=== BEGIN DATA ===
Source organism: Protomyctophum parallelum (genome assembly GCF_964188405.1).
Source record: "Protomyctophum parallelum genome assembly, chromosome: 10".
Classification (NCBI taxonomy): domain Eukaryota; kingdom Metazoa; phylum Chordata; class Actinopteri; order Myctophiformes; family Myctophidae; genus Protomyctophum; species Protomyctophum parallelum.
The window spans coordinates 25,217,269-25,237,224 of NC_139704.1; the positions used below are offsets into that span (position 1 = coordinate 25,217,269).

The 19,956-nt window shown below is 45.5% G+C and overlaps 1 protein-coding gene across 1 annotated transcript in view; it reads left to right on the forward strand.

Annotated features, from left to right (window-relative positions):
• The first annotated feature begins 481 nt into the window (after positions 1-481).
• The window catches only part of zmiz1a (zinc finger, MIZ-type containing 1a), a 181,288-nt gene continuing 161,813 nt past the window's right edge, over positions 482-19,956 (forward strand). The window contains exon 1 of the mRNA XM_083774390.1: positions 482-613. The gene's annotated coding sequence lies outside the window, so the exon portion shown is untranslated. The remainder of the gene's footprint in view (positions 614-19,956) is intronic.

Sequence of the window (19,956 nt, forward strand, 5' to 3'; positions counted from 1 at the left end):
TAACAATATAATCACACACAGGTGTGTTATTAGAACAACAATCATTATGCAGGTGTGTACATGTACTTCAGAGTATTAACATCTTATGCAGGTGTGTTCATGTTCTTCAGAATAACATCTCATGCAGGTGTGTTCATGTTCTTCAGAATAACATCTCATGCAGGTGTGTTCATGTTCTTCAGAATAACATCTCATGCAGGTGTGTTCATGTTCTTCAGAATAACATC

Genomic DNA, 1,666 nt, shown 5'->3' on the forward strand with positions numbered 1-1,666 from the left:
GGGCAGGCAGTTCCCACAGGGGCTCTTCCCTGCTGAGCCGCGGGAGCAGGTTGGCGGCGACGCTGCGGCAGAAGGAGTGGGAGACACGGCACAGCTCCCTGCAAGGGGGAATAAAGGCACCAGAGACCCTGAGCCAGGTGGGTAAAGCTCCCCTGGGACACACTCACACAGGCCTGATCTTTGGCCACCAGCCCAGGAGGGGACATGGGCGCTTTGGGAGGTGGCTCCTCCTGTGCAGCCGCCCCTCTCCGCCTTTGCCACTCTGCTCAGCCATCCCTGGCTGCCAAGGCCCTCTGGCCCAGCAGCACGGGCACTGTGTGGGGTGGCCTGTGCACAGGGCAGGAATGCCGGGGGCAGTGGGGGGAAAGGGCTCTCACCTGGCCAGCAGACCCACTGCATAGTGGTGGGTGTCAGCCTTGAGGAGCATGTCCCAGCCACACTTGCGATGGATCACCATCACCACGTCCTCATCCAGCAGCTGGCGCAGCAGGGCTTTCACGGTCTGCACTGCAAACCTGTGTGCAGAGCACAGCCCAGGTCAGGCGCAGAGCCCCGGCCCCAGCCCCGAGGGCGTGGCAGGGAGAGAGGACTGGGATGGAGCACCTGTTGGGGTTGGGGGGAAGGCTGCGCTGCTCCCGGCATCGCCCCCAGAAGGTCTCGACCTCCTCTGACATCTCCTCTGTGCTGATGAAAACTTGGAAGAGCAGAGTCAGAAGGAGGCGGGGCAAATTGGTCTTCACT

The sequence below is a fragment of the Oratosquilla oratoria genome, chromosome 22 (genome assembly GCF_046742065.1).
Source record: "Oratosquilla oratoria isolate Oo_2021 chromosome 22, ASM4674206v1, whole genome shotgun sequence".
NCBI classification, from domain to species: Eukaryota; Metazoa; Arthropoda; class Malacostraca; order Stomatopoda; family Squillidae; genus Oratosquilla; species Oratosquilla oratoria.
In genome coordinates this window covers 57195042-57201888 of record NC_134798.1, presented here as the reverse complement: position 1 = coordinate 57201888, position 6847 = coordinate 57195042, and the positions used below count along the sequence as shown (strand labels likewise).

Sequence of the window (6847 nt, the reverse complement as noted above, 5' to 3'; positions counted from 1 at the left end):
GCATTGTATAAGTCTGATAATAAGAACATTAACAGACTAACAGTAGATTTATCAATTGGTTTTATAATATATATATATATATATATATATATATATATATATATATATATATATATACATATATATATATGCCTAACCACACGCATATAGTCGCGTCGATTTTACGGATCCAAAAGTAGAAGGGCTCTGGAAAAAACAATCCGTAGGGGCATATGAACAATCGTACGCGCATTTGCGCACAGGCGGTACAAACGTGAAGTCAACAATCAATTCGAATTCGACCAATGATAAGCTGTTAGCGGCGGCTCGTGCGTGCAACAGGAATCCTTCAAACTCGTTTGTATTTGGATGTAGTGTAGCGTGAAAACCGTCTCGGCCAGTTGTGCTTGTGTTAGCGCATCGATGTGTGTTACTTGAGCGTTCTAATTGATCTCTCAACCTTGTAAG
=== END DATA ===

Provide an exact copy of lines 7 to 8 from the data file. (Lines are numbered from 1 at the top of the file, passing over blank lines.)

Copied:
• The first annotated feature begins 481 nt into the window (after positions 1-481).
• The window catches only part of zmiz1a (zinc finger, MIZ-type containing 1a), a 181,288-nt gene continuing 161,813 nt past the window's right edge, over positions 482-19,956 (forward strand). The window contains exon 1 of the mRNA XM_083774390.1: positions 482-613. The gene's annotated coding sequence lies outside the window, so the exon portion shown is untranslated. The remainder of the gene's footprint in view (positions 614-19,956) is intronic.